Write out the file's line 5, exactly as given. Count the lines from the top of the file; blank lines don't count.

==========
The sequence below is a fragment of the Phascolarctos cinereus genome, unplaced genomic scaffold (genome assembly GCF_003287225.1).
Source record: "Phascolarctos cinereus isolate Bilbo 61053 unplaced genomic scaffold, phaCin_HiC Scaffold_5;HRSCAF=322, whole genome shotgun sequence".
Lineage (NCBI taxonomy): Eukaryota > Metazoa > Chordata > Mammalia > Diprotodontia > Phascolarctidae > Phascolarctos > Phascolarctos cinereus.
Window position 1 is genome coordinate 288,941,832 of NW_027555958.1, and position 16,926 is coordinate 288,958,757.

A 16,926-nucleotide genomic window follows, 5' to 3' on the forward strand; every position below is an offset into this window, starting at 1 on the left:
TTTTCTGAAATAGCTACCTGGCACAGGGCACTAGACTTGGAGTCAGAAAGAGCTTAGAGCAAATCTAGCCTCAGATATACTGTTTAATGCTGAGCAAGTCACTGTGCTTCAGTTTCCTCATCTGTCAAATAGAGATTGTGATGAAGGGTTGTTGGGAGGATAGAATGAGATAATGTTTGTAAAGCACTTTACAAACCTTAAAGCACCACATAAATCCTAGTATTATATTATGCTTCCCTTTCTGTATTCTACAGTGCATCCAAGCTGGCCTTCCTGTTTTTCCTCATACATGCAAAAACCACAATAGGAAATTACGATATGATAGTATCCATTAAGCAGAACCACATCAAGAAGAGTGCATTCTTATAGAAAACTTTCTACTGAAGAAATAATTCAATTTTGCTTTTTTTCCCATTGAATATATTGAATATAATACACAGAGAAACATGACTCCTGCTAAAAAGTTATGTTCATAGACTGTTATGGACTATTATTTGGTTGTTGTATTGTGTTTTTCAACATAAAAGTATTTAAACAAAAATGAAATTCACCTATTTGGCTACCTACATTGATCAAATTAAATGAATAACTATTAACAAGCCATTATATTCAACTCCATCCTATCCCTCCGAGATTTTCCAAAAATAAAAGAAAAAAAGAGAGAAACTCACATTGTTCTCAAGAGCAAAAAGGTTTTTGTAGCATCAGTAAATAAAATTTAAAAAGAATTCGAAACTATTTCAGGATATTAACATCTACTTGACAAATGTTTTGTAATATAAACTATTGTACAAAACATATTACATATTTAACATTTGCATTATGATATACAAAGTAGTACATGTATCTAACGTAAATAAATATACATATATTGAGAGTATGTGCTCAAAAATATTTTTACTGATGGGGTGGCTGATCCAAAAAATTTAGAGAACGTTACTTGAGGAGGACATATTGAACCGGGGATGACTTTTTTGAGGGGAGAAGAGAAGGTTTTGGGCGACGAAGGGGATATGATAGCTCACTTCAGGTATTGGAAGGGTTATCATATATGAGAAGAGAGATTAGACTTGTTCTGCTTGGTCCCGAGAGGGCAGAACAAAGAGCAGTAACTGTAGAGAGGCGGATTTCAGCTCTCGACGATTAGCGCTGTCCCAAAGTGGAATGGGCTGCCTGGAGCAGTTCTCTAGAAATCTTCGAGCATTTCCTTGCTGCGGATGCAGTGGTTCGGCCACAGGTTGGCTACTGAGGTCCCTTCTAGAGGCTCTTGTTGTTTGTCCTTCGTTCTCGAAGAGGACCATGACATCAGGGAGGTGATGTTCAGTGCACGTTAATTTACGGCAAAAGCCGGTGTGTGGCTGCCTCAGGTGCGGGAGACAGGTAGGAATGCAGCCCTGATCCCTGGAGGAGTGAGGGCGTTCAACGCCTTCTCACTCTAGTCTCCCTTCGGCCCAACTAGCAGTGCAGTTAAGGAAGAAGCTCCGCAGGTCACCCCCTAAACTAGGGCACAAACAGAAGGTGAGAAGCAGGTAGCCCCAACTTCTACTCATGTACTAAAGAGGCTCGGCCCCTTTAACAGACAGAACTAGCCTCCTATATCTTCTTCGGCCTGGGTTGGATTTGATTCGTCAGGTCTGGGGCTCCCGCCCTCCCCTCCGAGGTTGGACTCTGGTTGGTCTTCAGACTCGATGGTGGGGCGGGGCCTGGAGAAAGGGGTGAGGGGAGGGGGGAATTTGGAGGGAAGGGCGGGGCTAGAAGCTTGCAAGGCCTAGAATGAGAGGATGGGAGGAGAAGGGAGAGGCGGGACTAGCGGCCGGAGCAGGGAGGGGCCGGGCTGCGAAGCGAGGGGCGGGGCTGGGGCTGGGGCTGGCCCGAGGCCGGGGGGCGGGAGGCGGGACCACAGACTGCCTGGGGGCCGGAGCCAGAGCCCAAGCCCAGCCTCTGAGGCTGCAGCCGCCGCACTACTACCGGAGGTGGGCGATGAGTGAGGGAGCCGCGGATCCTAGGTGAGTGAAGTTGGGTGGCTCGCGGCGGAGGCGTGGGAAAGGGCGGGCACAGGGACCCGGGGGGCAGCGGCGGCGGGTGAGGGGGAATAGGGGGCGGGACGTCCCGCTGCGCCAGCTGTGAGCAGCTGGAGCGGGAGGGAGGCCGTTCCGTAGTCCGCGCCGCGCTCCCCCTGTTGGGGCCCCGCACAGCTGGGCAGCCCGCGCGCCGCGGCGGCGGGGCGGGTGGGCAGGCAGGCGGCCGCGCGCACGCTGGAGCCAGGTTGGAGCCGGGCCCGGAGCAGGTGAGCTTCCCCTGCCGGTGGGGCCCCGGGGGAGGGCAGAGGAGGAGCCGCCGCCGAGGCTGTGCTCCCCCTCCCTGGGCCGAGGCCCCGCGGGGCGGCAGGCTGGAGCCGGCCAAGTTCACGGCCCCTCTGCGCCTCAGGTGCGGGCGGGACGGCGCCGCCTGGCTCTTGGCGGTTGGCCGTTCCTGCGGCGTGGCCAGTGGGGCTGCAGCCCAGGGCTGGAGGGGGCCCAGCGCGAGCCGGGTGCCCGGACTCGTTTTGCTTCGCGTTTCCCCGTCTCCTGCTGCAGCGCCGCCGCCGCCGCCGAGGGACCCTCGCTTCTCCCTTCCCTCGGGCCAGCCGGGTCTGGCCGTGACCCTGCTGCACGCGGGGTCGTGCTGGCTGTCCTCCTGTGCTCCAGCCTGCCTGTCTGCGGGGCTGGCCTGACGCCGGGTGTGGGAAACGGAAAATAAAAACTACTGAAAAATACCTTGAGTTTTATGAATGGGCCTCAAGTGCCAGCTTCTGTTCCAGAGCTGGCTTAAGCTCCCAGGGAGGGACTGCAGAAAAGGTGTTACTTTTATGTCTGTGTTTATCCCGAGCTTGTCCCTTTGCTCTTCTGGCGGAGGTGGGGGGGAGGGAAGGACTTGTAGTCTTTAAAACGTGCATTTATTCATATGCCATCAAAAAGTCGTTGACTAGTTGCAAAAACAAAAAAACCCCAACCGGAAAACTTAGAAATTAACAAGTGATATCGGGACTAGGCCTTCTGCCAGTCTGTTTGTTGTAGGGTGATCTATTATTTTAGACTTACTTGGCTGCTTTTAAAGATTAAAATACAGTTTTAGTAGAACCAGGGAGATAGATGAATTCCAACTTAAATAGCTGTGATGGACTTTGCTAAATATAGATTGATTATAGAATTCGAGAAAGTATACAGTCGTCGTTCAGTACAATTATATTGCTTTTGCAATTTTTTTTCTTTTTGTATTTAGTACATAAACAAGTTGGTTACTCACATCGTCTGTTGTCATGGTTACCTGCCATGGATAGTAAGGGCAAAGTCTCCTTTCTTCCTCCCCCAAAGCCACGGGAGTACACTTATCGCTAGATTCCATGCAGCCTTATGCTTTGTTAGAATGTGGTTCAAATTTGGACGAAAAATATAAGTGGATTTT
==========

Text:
A 16,926-nucleotide genomic window follows, 5' to 3' on the forward strand; every position below is an offset into this window, starting at 1 on the left: